Despite massive campaigns by different health sectors in the government regarding contraceptive methods, many women are still reluctant to respond the call.  The choices are many and each of these methods is carefully studied; their advantages and disadvantages well elucidated. Yet, what’s troubling most women is not the scientific implication of contraceptive use, rather the socio-cultural beliefs that are associated with it.
 
Myth #1:   I am breastfeeding so it’s impossible for me to get pregnant

 Fact: Breastfeeding has an inhibitory effect on the hormones responsible for ovulation. But this is not absolute. A woman is protected only from unplanned pregnancy during the first six months and the condition must be that, first, she should breastfeed fully her baby without supplementing milk formula or baby food. Second, she should breastfeed at regular intervals during day and night and that no feeds are missed for any reason. Third, she should make sure her menstrual periods have not returned.

Myth #2:   All hormonal methods of contraception are the same

 Fact:   Hormonal method of birth control can be either combined which contain two hormones – estrogen and progestin, or progestin only. While both are highly effective (92% to 97%), combined contraceptive has more side effects. If the woman is breastfeeding, progestin-only is safer than combined.

Myth #3:   Any woman can take contraceptive pills.

 Fact: Before starting on contraceptive pills, one should consult her ob-gynecologist. Combined oral contraceptive pills are not suitable for women who have the following health risks: being a smoker older than 35 years old, have migraines, high blood pressure, stroke, blood clots, heart disease, diabetes, liver diseases

Myth #4:   I’m afraid of using IUD (intrauterine deivce). It might get lost and travel through my body.

 Fact:  IUD is a small T-shaped device with a single string attached to the base of the stem. This is inserted into the uterus and almost always stays inside. If it does come out, it will come out from a tear in the uterine wall, which in this case will need surgery in order to be removed.  To be certain that IUD is in place, have it check monthly with your health professional.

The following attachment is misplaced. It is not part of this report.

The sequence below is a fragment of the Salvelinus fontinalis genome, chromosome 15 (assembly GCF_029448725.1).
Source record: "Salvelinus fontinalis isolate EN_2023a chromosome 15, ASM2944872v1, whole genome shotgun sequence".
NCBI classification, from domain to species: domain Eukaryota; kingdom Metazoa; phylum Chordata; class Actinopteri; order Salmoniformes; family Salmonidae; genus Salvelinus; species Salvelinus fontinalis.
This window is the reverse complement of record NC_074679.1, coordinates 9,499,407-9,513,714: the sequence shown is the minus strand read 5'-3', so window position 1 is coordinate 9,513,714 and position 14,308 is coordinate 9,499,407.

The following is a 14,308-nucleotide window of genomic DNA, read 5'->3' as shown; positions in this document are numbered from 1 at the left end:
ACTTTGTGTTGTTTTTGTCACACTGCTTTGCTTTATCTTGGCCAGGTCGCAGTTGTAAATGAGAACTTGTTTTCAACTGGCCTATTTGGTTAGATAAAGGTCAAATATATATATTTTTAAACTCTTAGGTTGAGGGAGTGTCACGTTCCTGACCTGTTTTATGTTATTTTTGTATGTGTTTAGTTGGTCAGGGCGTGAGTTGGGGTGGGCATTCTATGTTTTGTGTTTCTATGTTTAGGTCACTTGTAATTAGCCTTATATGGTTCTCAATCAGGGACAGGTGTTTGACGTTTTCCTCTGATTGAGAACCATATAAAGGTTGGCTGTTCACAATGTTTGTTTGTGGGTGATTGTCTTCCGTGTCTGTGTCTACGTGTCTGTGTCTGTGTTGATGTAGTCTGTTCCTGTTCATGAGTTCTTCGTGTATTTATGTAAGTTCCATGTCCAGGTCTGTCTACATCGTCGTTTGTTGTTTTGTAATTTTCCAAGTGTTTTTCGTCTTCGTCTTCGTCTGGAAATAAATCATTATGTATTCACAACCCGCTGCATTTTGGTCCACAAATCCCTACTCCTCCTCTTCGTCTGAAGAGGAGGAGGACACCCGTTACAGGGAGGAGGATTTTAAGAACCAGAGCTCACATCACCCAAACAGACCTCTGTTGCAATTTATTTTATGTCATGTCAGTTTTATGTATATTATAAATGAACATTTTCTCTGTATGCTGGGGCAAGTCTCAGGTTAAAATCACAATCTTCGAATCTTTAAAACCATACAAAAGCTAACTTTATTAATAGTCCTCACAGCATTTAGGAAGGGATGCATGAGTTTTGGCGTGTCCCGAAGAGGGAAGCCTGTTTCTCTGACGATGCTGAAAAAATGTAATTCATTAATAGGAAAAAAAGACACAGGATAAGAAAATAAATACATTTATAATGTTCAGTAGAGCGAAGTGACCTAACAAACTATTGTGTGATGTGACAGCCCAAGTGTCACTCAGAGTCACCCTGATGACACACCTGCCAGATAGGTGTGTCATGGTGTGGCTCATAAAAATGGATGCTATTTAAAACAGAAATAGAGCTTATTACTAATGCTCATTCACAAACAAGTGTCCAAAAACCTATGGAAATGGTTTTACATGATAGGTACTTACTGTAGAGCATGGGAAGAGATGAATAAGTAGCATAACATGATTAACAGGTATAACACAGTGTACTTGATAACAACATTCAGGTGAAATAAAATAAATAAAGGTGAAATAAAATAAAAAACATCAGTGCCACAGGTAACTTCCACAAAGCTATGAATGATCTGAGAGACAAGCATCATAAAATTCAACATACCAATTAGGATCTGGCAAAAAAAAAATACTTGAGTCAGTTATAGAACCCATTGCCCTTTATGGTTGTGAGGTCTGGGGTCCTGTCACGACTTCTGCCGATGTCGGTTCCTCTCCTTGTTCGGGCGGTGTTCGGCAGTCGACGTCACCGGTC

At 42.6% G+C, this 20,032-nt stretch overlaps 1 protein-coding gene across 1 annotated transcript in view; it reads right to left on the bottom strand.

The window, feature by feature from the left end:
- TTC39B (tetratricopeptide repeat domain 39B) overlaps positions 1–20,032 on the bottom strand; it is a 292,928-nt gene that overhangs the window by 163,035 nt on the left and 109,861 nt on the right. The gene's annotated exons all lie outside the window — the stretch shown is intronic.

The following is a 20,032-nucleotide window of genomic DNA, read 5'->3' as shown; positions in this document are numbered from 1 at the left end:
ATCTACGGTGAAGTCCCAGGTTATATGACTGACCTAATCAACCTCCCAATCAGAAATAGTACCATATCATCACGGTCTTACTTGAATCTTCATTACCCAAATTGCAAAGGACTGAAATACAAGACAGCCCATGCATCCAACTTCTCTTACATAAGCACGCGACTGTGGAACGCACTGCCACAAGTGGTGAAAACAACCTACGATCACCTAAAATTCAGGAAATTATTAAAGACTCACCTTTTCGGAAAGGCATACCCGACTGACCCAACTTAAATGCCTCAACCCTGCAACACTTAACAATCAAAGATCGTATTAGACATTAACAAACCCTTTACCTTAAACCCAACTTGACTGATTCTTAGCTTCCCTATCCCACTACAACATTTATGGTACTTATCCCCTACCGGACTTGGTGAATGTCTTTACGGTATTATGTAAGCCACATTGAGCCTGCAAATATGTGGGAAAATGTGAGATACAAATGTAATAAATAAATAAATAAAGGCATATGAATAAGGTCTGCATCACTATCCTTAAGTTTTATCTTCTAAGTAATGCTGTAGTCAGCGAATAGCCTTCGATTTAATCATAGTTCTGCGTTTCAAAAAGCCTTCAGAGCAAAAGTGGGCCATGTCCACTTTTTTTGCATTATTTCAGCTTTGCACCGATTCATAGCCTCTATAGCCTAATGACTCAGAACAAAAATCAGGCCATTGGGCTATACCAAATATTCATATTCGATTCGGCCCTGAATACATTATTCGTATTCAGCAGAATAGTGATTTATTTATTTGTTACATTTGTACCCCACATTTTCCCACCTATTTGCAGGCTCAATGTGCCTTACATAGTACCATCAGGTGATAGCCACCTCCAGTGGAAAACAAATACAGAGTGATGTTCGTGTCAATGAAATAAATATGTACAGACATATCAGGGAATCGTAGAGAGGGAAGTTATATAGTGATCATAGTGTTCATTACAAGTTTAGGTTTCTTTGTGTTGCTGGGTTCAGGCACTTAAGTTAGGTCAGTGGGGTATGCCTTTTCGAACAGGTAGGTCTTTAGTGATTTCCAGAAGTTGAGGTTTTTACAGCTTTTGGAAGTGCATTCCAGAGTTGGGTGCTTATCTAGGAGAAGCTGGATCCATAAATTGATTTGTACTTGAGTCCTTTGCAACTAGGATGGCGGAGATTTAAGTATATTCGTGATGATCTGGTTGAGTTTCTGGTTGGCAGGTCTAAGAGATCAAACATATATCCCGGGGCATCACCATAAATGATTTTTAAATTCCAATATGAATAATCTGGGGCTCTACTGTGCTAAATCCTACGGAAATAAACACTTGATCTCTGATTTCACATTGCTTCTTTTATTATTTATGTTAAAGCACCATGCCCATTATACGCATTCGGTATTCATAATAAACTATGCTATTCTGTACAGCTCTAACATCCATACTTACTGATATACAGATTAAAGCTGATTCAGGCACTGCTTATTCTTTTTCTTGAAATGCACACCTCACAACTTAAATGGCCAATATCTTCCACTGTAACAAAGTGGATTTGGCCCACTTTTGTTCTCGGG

Myth #5:   Condoms can get lost in the woman’s body

 Fact:   Condoms are too big to get into the small opening of the cervix.

Myth #6:   I won’t get pregnant because I haven’t had menstruation yet

 Fact:  Absence of menstruation does not necessarily mean absence of ovulation. There are many cases of teen pregnancies wherein menstruation has not yet occurred. This is possible. The menstrual cycle of  young women is expected to be irregular during the first few months because of hormonal imbalance. Since ovulation precedes menstruation, it could be that, a young woman is ovulating for the first time and had sexual intercourse, paving the way for fertilization and pregnancy, instead of her first menstruation.
 
Myth #7:   I don’t need contraception to avoid getting pregnant because we only have sex
during my “safe” time

 Fact: If a woman has a regular menstrual cycle, a “safe” time can be theoretically determined. This is the time when she is not fertile or ovulating and therefore safe from getting pregnant. However, it should be understood that the entire menstrual cycle is an interplay of 4 different hormones: luteinizing hormone (LH), follicle-stimulating hormone (FSH), estrogen, and progesterone. What regulates ovulation is a delicate balance of these hormones. Unfortunately, this balance can be disrupted by a lot of factors like stress, age, medicines and weight change. Because of these uncontrollable external factors, it is therefore difficult to pinpoint the “actual safe” days, making any woman still at risk for pregnancy. This is one of the reasons why rhythm method of birth control has high failure rate.

Today, only a handful of women will frankly inquire their health care provider how true contraceptive myths are. And seeing how these false beliefs strongly influenced their choice of birth control method, it is high time for both the woman and her health care provider to talk more about disconcerting myths and get it out of the closet.